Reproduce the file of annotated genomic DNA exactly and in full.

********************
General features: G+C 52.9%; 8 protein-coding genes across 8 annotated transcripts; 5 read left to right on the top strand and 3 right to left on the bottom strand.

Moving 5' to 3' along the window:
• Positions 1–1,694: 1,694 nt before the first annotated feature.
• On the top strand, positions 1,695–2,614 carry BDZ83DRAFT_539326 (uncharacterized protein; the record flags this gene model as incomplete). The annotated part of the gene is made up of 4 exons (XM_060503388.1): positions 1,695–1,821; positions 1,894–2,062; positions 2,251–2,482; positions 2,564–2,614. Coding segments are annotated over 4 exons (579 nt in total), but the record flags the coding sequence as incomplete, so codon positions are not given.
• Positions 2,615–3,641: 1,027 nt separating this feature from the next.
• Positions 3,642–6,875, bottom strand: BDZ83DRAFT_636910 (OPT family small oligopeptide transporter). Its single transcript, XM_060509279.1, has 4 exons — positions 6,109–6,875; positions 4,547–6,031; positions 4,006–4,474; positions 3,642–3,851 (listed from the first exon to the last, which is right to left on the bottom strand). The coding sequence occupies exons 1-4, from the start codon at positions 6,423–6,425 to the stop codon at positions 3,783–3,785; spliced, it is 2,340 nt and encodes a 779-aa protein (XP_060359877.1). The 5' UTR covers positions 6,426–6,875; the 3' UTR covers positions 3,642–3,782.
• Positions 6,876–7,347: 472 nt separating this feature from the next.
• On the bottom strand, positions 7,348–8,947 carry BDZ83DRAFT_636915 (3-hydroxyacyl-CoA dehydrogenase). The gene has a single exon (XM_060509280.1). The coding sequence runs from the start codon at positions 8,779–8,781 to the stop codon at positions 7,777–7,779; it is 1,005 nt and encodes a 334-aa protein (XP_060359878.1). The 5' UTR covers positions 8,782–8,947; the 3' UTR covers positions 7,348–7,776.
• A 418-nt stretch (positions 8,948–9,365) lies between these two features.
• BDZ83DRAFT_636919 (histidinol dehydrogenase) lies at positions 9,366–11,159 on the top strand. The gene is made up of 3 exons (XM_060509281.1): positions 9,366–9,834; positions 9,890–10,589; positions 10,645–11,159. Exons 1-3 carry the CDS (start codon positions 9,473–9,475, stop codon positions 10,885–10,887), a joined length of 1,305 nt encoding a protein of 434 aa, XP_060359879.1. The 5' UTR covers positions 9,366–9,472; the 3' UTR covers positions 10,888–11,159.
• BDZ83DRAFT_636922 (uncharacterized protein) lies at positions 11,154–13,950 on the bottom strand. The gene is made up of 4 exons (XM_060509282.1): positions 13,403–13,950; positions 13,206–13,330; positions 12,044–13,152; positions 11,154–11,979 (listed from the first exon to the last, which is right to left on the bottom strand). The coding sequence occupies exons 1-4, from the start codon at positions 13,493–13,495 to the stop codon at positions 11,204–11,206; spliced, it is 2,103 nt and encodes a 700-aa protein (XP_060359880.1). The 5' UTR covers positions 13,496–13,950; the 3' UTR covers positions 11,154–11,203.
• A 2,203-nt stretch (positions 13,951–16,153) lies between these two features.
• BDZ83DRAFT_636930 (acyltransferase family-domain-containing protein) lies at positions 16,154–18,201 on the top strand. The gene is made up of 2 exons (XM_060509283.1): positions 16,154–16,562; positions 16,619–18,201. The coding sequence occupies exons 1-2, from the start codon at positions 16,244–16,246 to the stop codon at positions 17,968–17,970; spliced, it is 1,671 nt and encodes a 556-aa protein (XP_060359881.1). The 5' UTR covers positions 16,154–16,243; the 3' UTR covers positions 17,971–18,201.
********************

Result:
General features: G+C 52.9%; 8 protein-coding genes across 8 annotated transcripts; 5 read left to right on the top strand and 3 right to left on the bottom strand.

Moving 5' to 3' along the window:
• Positions 1–1,694: 1,694 nt before the first annotated feature.
• On the top strand, positions 1,695–2,614 carry BDZ83DRAFT_539326 (uncharacterized protein; the record flags this gene model as incomplete). The annotated part of the gene is made up of 4 exons (XM_060503388.1): positions 1,695–1,821; positions 1,894–2,062; positions 2,251–2,482; positions 2,564–2,614. Coding segments are annotated over 4 exons (579 nt in total), but the record flags the coding sequence as incomplete, so codon positions are not given.
• Positions 2,615–3,641: 1,027 nt separating this feature from the next.
• Positions 3,642–6,875, bottom strand: BDZ83DRAFT_636910 (OPT family small oligopeptide transporter). Its single transcript, XM_060509279.1, has 4 exons — positions 6,109–6,875; positions 4,547–6,031; positions 4,006–4,474; positions 3,642–3,851 (listed from the first exon to the last, which is right to left on the bottom strand). The coding sequence occupies exons 1-4, from the start codon at positions 6,423–6,425 to the stop codon at positions 3,783–3,785; spliced, it is 2,340 nt and encodes a 779-aa protein (XP_060359877.1). The 5' UTR covers positions 6,426–6,875; the 3' UTR covers positions 3,642–3,782.
• Positions 6,876–7,347: 472 nt separating this feature from the next.
• On the bottom strand, positions 7,348–8,947 carry BDZ83DRAFT_636915 (3-hydroxyacyl-CoA dehydrogenase). The gene has a single exon (XM_060509280.1). The coding sequence runs from the start codon at positions 8,779–8,781 to the stop codon at positions 7,777–7,779; it is 1,005 nt and encodes a 334-aa protein (XP_060359878.1). The 5' UTR covers positions 8,782–8,947; the 3' UTR covers positions 7,348–7,776.
• A 418-nt stretch (positions 8,948–9,365) lies between these two features.
• BDZ83DRAFT_636919 (histidinol dehydrogenase) lies at positions 9,366–11,159 on the top strand. The gene is made up of 3 exons (XM_060509281.1): positions 9,366–9,834; positions 9,890–10,589; positions 10,645–11,159. Exons 1-3 carry the CDS (start codon positions 9,473–9,475, stop codon positions 10,885–10,887), a joined length of 1,305 nt encoding a protein of 434 aa, XP_060359879.1. The 5' UTR covers positions 9,366–9,472; the 3' UTR covers positions 10,888–11,159.
• BDZ83DRAFT_636922 (uncharacterized protein) lies at positions 11,154–13,950 on the bottom strand. The gene is made up of 4 exons (XM_060509282.1): positions 13,403–13,950; positions 13,206–13,330; positions 12,044–13,152; positions 11,154–11,979 (listed from the first exon to the last, which is right to left on the bottom strand). The coding sequence occupies exons 1-4, from the start codon at positions 13,493–13,495 to the stop codon at positions 11,204–11,206; spliced, it is 2,103 nt and encodes a 700-aa protein (XP_060359880.1). The 5' UTR covers positions 13,496–13,950; the 3' UTR covers positions 11,154–11,203.
• A 2,203-nt stretch (positions 13,951–16,153) lies between these two features.
• BDZ83DRAFT_636930 (acyltransferase family-domain-containing protein) lies at positions 16,154–18,201 on the top strand. The gene is made up of 2 exons (XM_060509283.1): positions 16,154–16,562; positions 16,619–18,201. The coding sequence occupies exons 1-2, from the start codon at positions 16,244–16,246 to the stop codon at positions 17,968–17,970; spliced, it is 1,671 nt and encodes a 556-aa protein (XP_060359881.1). The 5' UTR covers positions 16,154–16,243; the 3' UTR covers positions 17,971–18,201.